Figure 3(a) shows the SEM images of SbTeI and Figure 3(b) shows the SEM of SbSI [13]. It is observed that though both show the rod type structures, SbTeI shows very compact branched type rods whereas rods of SbSI are separated [13]. In Table 1, SEM micrographs of two selected samples of SbTeI are shown. Enlarged micrographs show the rod to be hollow. SEM micrographs suggest that long duration (480 h) of thermal treatments at 400°C produces better crystal structure than sample treated for shorter duration (4 h) at higher temperature (600°C). From the SEM images of the samples it is confirmed that SbTeI grew in rod shaped orthorhombic crystals. This is also in agreement with the previously reported results [1416].

tab1
Table 1: SEM morphologies of compounds prepared under different conditions.
3.3. Micro-Raman Assessment of SbTeI

The peaks observed in Raman spectrum of SbTeI is shown in Figure 4(a). For comparison, Raman spectrum of SbSI is shown in Figure 4(b) [13]. It is noticed that most of peaks obtained with SbTeI appear at different Raman shift as compared to Raman spectrum of SbSI except one peak at 12 cm−1, which is absent in SbSI.

3.4. EDAX Analysis

Stoichiomentric composition of SbTeI was calculated from the EDAX attached to the SEM unit. Composition of two samples of SbTeI is presented in Table 2. It is noticed that SbTeI synthesized at 400°C for 480 h shows deficiency in iodine while sample prepared at 600°C for 4 h shows deficiency in Te and excess in iodine, assuming the composition to be (1 : 1 : 1). It can also be concluded from these results that SbTeI prepared at 400°C for 480 h contains composition nearer to 1 : 1 : 1 as compared to sample prepared at 600°C.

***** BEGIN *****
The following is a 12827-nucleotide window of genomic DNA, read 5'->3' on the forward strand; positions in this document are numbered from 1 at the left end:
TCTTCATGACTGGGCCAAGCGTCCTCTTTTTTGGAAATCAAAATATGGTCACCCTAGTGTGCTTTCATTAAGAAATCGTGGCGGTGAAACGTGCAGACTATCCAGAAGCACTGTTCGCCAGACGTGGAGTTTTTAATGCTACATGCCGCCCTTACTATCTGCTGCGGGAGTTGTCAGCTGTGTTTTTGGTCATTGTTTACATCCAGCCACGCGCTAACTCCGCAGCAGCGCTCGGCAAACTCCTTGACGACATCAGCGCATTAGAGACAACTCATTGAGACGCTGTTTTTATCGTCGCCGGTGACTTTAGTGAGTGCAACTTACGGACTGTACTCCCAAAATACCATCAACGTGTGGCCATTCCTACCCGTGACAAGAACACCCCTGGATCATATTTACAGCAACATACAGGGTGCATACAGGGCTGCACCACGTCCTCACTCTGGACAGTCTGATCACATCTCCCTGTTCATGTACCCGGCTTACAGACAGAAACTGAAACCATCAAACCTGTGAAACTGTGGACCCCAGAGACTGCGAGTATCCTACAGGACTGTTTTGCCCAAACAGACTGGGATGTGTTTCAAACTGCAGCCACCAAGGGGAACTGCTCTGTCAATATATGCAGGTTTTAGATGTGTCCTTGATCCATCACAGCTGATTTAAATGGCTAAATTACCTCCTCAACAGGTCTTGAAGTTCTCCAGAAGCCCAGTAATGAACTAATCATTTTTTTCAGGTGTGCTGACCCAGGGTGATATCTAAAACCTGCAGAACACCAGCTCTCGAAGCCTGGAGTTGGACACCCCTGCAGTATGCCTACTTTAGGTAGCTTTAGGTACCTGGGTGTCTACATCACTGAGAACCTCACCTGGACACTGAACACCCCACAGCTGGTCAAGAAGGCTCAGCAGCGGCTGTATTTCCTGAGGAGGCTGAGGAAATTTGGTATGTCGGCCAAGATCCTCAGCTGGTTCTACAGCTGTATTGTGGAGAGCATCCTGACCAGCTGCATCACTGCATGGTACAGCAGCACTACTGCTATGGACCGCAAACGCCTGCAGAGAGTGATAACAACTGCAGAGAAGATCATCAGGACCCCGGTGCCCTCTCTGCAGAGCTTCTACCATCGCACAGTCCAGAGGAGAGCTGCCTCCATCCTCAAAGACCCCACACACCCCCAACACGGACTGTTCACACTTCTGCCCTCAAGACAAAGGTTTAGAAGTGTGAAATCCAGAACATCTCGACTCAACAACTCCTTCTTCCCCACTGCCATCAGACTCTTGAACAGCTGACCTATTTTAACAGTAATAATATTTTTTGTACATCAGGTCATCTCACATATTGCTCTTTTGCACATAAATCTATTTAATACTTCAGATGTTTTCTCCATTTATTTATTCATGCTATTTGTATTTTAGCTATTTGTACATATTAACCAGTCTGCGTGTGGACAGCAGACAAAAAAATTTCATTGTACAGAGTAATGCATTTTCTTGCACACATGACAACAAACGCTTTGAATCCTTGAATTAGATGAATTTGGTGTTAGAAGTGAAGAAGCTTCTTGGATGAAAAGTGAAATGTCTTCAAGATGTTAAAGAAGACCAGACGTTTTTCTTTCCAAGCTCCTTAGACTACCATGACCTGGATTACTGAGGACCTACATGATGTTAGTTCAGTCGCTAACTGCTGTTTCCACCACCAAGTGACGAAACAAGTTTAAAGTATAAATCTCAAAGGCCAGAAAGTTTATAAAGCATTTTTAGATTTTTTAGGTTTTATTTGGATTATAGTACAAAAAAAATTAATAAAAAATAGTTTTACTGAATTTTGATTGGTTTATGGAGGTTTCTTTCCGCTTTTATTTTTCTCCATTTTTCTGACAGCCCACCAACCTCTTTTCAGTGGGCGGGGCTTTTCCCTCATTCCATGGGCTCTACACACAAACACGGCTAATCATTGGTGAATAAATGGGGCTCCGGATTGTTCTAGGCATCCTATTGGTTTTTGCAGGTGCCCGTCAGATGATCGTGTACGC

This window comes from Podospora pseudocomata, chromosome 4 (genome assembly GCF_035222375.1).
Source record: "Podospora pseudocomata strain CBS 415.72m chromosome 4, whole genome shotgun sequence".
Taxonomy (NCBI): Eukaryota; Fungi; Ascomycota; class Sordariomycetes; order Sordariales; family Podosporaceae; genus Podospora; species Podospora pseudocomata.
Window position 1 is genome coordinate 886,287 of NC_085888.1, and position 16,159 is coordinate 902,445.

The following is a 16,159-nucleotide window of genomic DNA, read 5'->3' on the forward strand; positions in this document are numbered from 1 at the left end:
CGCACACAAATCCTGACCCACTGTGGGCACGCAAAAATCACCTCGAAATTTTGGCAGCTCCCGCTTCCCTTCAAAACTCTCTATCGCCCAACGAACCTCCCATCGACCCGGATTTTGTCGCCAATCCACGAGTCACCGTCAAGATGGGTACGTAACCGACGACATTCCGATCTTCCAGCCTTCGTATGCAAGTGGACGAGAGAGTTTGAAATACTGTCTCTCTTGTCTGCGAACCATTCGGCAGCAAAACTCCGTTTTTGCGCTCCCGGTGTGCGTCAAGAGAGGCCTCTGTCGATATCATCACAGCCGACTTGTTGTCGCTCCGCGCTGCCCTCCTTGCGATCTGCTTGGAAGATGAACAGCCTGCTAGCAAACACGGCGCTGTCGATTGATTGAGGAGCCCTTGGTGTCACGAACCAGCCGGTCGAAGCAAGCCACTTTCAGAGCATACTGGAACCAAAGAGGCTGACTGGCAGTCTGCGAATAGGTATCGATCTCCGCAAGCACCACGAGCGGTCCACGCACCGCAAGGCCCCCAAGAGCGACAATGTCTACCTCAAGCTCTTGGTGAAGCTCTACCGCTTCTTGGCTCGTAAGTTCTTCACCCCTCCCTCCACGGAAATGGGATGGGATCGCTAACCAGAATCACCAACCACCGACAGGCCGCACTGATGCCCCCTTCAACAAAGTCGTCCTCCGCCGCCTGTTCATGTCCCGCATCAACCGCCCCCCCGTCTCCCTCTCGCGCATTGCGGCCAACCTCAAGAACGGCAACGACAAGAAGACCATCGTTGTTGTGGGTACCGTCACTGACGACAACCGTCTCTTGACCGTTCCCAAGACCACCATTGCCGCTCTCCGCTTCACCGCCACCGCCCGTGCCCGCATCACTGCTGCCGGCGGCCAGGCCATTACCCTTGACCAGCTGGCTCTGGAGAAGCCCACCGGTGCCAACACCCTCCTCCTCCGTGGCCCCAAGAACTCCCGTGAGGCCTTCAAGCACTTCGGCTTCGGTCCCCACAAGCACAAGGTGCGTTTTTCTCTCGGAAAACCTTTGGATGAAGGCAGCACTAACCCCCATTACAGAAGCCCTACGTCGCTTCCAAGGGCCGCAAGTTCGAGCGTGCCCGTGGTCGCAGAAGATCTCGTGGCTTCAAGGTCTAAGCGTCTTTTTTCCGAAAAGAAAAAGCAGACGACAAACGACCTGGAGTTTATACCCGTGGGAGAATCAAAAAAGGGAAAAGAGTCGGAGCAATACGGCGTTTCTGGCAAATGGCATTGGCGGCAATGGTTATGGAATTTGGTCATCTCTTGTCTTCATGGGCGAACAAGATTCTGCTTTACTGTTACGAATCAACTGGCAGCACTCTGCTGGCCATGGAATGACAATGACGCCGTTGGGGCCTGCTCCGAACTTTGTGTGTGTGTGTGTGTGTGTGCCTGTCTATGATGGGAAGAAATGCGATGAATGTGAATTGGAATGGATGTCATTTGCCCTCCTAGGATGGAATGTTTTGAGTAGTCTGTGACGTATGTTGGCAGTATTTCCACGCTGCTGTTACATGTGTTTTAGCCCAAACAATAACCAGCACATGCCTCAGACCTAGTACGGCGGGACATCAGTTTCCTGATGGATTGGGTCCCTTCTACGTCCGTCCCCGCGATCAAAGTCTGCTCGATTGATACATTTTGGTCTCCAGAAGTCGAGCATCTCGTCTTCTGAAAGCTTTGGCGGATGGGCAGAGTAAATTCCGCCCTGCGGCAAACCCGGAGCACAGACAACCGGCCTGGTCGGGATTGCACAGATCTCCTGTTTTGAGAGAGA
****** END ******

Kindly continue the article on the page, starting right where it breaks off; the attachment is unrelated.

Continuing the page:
tab2
Table 2: Stoichiometric composition of SbTeI calculated from EDAX results.
3.5. Electrical Resistivity Measurements

Resistance of SbTeI was measured by four probe method in temperature range 4 K to 300 K. Variation of voltage of SbTeI sample at different temperatures was recorded at constant current of 100 mA. Resistance was calculated for each of measurements. The variation in resistance with temperature is plotted (Figure 5(a)). The trend in the resistance behavior at different temperatures confirms SbTeI to behave like metal.

By using two probe technique, resistance of SbTeI was measured in the temperature range of 300 K to 550 K. Results are plotted in Figure 5(b). This graph suggests that SbTeI behaves like a semiconductor from 300 K to higher temperature. In order to observe the transition temperature when SbTeI shifts its behavior from metallic to semiconducting, both of these graphs were joined and plotted (Figure 6).

965350.fig.006
Figure 6: Graphs shown in Figures 5(a) and 5(b) for SbTeI are combined to examine the variation in resistance from 4 K to 550 K.